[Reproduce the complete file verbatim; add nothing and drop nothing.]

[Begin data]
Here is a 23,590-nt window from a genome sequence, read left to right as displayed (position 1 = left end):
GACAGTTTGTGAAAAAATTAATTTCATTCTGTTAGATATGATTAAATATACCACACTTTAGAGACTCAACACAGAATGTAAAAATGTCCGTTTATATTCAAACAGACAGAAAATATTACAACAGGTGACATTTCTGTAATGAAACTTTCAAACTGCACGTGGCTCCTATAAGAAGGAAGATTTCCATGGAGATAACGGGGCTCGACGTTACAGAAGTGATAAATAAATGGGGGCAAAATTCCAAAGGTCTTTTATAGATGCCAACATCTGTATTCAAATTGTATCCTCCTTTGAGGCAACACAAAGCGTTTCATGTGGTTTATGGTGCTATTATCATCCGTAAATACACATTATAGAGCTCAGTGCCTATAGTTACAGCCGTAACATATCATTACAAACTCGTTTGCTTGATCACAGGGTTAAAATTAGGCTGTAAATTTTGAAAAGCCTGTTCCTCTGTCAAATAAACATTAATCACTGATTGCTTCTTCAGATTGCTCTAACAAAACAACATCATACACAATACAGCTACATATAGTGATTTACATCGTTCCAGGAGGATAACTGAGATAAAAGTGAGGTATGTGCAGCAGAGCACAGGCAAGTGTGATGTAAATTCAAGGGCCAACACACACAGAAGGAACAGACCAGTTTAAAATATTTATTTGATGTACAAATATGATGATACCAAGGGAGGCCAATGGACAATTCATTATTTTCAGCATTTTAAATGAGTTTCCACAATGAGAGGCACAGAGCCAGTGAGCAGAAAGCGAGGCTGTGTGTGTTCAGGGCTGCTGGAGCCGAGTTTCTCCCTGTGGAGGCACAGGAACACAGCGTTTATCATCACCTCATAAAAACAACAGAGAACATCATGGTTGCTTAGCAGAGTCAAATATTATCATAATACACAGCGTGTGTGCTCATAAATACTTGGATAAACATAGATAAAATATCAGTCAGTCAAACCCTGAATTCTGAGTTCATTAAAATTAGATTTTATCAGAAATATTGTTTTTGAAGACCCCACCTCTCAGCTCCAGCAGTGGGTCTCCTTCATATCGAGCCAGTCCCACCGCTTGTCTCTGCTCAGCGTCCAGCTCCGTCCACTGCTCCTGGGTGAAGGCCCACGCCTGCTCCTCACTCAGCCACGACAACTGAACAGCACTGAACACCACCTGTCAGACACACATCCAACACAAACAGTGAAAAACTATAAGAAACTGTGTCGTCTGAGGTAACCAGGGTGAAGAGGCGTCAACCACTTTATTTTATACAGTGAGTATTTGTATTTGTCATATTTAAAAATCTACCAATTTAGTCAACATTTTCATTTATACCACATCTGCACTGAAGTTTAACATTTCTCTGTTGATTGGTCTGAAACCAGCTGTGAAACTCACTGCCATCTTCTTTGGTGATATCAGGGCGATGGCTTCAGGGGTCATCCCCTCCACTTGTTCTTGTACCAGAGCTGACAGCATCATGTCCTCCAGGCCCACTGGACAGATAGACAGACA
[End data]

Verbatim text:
Here is a 23,590-nt window from a genome sequence, read left to right as displayed (position 1 = left end):
GACAGTTTGTGAAAAAATTAATTTCATTCTGTTAGATATGATTAAATATACCACACTTTAGAGACTCAACACAGAATGTAAAAATGTCCGTTTATATTCAAACAGACAGAAAATATTACAACAGGTGACATTTCTGTAATGAAACTTTCAAACTGCACGTGGCTCCTATAAGAAGGAAGATTTCCATGGAGATAACGGGGCTCGACGTTACAGAAGTGATAAATAAATGGGGGCAAAATTCCAAAGGTCTTTTATAGATGCCAACATCTGTATTCAAATTGTATCCTCCTTTGAGGCAACACAAAGCGTTTCATGTGGTTTATGGTGCTATTATCATCCGTAAATACACATTATAGAGCTCAGTGCCTATAGTTACAGCCGTAACATATCATTACAAACTCGTTTGCTTGATCACAGGGTTAAAATTAGGCTGTAAATTTTGAAAAGCCTGTTCCTCTGTCAAATAAACATTAATCACTGATTGCTTCTTCAGATTGCTCTAACAAAACAACATCATACACAATACAGCTACATATAGTGATTTACATCGTTCCAGGAGGATAACTGAGATAAAAGTGAGGTATGTGCAGCAGAGCACAGGCAAGTGTGATGTAAATTCAAGGGCCAACACACACAGAAGGAACAGACCAGTTTAAAATATTTATTTGATGTACAAATATGATGATACCAAGGGAGGCCAATGGACAATTCATTATTTTCAGCATTTTAAATGAGTTTCCACAATGAGAGGCACAGAGCCAGTGAGCAGAAAGCGAGGCTGTGTGTGTTCAGGGCTGCTGGAGCCGAGTTTCTCCCTGTGGAGGCACAGGAACACAGCGTTTATCATCACCTCATAAAAACAACAGAGAACATCATGGTTGCTTAGCAGAGTCAAATATTATCATAATACACAGCGTGTGTGCTCATAAATACTTGGATAAACATAGATAAAATATCAGTCAGTCAAACCCTGAATTCTGAGTTCATTAAAATTAGATTTTATCAGAAATATTGTTTTTGAAGACCCCACCTCTCAGCTCCAGCAGTGGGTCTCCTTCATATCGAGCCAGTCCCACCGCTTGTCTCTGCTCAGCGTCCAGCTCCGTCCACTGCTCCTGGGTGAAGGCCCACGCCTGCTCCTCACTCAGCCACGACAACTGAACAGCACTGAACACCACCTGTCAGACACACATCCAACACAAACAGTGAAAAACTATAAGAAACTGTGTCGTCTGAGGTAACCAGGGTGAAGAGGCGTCAACCACTTTATTTTATACAGTGAGTATTTGTATTTGTCATATTTAAAAATCTACCAATTTAGTCAACATTTTCATTTATACCACATCTGCACTGAAGTTTAACATTTCTCTGTTGATTGGTCTGAAACCAGCTGTGAAACTCACTGCCATCTTCTTTGGTGATATCAGGGCGATGGCTTCAGGGGTCATCCCCTCCACTTGTTCTTGTACCAGAGCTGACAGCATCATGTCCTCCAGGCCCACTGGACAGATAGACAGACA